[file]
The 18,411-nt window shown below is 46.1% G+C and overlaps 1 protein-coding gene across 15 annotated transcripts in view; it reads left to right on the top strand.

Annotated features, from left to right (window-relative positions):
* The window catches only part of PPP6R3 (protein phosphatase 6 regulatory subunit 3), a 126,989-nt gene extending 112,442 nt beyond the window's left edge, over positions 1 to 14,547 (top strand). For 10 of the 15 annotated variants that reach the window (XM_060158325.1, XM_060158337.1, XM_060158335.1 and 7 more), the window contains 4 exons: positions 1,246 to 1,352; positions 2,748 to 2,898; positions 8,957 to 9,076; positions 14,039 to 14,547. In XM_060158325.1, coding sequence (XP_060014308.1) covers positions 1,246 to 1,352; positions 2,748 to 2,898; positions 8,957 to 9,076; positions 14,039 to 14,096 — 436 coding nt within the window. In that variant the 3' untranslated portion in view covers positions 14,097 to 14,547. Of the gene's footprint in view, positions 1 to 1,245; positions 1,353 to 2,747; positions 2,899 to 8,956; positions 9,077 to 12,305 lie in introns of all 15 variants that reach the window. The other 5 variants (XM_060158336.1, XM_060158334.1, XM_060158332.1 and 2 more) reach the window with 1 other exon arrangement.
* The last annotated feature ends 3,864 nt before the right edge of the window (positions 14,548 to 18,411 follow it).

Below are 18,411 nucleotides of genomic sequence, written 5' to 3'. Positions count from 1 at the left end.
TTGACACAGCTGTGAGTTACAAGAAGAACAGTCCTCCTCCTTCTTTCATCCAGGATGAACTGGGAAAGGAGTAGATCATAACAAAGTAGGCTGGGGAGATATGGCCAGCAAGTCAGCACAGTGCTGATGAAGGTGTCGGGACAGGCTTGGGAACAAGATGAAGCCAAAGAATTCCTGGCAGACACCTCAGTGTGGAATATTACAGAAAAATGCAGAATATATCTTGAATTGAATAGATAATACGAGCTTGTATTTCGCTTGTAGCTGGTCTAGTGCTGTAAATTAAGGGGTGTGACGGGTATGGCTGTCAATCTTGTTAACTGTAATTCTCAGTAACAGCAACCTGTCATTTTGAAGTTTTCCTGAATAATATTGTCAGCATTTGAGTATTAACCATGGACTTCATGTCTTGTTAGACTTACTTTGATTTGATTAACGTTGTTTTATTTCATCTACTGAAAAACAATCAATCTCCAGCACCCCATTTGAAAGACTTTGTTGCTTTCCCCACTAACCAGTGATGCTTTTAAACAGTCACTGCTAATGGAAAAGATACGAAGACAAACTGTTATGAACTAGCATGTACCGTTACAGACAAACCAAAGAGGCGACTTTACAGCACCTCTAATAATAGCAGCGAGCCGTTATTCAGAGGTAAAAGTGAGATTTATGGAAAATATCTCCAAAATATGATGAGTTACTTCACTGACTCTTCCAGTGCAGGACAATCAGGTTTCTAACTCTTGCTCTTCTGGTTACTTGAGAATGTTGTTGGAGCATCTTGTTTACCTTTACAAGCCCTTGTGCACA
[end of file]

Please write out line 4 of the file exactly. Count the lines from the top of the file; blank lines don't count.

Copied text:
* The last annotated feature ends 3,864 nt before the right edge of the window (positions 14,548 to 18,411 follow it).